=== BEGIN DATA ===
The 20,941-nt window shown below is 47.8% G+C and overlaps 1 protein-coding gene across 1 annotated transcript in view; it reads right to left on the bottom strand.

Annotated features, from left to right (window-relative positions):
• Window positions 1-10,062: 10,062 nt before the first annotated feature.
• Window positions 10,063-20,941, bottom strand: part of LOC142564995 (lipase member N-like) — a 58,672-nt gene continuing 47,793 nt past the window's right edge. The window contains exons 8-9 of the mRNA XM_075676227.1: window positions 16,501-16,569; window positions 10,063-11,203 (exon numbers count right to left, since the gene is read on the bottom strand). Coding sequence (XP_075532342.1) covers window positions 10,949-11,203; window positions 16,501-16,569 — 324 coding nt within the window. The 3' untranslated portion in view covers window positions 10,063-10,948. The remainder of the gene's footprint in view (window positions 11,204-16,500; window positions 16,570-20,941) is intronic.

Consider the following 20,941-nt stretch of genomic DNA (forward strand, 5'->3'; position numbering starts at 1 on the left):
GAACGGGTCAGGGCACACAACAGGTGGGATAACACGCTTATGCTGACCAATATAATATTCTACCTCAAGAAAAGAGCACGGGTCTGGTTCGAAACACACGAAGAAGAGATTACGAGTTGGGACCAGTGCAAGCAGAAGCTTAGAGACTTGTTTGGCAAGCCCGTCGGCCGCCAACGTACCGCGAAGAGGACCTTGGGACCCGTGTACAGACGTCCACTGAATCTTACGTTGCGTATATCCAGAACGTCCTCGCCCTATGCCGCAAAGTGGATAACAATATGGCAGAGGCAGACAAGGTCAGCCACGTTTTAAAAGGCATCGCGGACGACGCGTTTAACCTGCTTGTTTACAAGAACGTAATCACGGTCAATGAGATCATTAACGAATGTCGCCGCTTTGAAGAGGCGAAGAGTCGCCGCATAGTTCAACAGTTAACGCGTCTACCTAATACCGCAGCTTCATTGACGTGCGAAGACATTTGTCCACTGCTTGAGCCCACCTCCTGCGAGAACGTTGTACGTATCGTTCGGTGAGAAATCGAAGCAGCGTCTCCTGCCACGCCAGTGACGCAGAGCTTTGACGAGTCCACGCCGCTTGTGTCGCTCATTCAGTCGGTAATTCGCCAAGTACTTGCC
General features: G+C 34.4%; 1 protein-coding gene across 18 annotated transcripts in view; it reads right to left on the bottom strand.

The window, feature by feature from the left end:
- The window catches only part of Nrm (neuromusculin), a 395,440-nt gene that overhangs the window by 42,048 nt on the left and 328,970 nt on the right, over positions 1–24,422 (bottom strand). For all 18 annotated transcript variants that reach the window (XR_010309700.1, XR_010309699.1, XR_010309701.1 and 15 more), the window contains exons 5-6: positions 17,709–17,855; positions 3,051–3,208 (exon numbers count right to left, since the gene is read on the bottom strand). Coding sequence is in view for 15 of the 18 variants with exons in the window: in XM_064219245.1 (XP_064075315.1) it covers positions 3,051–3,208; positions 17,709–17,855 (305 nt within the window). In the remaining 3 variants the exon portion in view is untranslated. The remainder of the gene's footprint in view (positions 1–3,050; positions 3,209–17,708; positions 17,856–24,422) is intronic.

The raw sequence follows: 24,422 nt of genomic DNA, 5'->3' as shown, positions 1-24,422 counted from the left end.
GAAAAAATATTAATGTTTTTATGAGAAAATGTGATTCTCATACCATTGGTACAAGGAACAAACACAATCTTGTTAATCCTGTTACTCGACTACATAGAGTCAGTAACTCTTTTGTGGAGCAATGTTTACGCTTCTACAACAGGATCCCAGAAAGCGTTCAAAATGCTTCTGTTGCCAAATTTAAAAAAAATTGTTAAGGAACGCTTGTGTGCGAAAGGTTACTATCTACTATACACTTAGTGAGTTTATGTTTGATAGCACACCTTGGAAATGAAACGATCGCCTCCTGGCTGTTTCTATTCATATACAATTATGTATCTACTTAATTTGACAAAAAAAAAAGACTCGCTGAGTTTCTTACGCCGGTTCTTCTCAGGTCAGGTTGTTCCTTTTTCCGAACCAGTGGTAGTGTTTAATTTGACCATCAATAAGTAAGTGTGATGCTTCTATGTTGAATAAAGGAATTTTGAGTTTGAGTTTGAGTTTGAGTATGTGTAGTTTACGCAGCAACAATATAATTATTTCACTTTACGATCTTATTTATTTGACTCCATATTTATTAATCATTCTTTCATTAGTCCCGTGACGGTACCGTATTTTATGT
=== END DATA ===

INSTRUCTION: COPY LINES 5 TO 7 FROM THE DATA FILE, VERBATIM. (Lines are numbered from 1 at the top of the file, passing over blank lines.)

Consider the following 20,941-nt stretch of genomic DNA (forward strand, 5'->3'; position numbering starts at 1 on the left):
GAACGGGTCAGGGCACACAACAGGTGGGATAACACGCTTATGCTGACCAATATAATATTCTACCTCAAGAAAAGAGCACGGGTCTGGTTCGAAACACACGAAGAAGAGATTACGAGTTGGGACCAGTGCAAGCAGAAGCTTAGAGACTTGTTTGGCAAGCCCGTCGGCCGCCAACGTACCGCGAAGAGGACCTTGGGACCCGTGTACAGACGTCCACTGAATCTTACGTTGCGTATATCCAGAACGTCCTCGCCCTATGCCGCAAAGTGGATAACAATATGGCAGAGGCAGACAAGGTCAGCCACGTTTTAAAAGGCATCGCGGACGACGCGTTTAACCTGCTTGTTTACAAGAACGTAATCACGGTCAATGAGATCATTAACGAATGTCGCCGCTTTGAAGAGGCGAAGAGTCGCCGCATAGTTCAACAGTTAACGCGTCTACCTAATACCGCAGCTTCATTGACGTGCGAAGACATTTGTCCACTGCTTGAGCCCACCTCCTGCGAGAACGTTGTACGTATCGTTCGGTGAGAAATCGAAGCAGCGTCTCCTGCCACGCCAGTGACGCAGAGCTTTGACGAGTCCACGCCGCTTGTGTCGCTCATTCAGTCGGTAATTCGCCAAGTACTTGCC
General features: G+C 34.4%; 1 protein-coding gene across 18 annotated transcripts in view; it reads right to left on the bottom strand.